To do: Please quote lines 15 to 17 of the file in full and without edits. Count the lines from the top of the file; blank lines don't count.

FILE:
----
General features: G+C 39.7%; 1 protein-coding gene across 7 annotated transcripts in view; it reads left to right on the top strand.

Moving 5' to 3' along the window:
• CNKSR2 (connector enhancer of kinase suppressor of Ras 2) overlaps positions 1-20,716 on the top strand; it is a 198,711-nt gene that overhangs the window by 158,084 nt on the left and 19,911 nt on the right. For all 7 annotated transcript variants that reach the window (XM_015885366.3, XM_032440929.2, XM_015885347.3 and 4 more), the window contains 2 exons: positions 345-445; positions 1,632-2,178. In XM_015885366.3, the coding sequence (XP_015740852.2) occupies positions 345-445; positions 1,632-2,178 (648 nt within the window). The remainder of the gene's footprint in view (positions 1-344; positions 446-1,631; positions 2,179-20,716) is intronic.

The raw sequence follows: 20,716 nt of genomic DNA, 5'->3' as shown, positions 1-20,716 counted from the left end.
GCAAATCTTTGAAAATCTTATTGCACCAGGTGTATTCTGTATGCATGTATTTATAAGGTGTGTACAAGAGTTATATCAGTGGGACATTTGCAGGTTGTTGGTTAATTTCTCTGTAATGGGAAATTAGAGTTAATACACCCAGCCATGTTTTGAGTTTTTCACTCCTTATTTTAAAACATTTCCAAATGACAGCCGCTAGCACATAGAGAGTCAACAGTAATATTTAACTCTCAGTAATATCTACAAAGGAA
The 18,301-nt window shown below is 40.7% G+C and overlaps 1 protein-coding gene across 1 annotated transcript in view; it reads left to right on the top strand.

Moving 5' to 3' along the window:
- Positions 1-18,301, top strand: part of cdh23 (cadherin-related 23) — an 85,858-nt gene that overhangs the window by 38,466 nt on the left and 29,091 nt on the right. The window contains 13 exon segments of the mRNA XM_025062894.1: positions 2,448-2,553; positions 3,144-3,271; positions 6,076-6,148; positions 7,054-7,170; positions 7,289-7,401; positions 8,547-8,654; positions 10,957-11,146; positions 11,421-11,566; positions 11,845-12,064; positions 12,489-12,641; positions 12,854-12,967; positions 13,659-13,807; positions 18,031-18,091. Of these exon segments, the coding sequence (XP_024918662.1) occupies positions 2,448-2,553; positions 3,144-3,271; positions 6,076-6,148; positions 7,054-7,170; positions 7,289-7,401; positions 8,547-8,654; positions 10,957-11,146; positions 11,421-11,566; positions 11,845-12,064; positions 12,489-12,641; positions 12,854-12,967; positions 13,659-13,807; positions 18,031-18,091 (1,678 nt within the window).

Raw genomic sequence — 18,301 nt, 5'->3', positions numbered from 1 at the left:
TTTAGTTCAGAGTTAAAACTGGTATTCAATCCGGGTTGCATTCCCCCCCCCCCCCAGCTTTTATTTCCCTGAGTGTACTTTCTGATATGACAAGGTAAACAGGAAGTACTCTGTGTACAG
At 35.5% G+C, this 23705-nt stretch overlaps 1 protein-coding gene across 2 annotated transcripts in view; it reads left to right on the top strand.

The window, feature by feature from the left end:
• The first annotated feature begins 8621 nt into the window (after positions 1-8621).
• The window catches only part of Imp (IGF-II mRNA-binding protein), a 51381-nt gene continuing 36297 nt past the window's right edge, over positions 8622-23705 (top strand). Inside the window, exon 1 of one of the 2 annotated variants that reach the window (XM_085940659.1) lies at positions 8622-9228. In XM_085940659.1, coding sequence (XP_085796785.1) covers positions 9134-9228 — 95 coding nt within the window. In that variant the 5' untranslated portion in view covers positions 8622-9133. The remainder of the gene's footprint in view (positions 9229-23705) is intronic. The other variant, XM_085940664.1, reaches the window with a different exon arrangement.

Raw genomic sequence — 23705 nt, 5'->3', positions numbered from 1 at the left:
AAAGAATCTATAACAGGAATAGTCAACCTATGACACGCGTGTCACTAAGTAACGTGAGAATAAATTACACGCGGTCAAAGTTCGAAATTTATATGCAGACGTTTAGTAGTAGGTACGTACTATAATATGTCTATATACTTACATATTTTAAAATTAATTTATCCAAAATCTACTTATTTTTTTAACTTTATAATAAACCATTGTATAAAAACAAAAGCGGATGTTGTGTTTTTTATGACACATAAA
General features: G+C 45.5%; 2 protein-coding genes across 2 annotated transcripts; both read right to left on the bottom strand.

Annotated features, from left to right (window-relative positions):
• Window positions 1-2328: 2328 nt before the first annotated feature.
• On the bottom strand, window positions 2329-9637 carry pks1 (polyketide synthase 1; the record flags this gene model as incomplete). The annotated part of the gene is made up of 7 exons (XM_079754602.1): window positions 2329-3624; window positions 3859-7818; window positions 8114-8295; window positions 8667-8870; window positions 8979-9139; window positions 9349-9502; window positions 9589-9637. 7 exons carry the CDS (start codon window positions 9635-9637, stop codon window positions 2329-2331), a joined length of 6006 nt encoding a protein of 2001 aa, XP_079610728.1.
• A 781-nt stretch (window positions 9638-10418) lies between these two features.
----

Raw genomic sequence — 23705 nt, 5'->3', positions numbered from 1 at the left:
AAAGAATCTATAACAGGAATAGTCAACCTATGACACGCGTGTCACTAAGTAACGTGAGAATAAATTACACGCGGTCAAAGTTCGAAATTTATATGCAGACGTTTAGTAGTAGGTACGTACTATAATATGTCTATATACTTACATATTTTAAAATTAATTTATCCAAAATCTACTTATTTTTTTAACTTTATAATAAACCATTGTATAAAAACAAAAGCGGATGTTGTGTTTTTTATGACACATAAA
General features: G+C 45.5%; 2 protein-coding genes across 2 annotated transcripts; both read right to left on the bottom strand.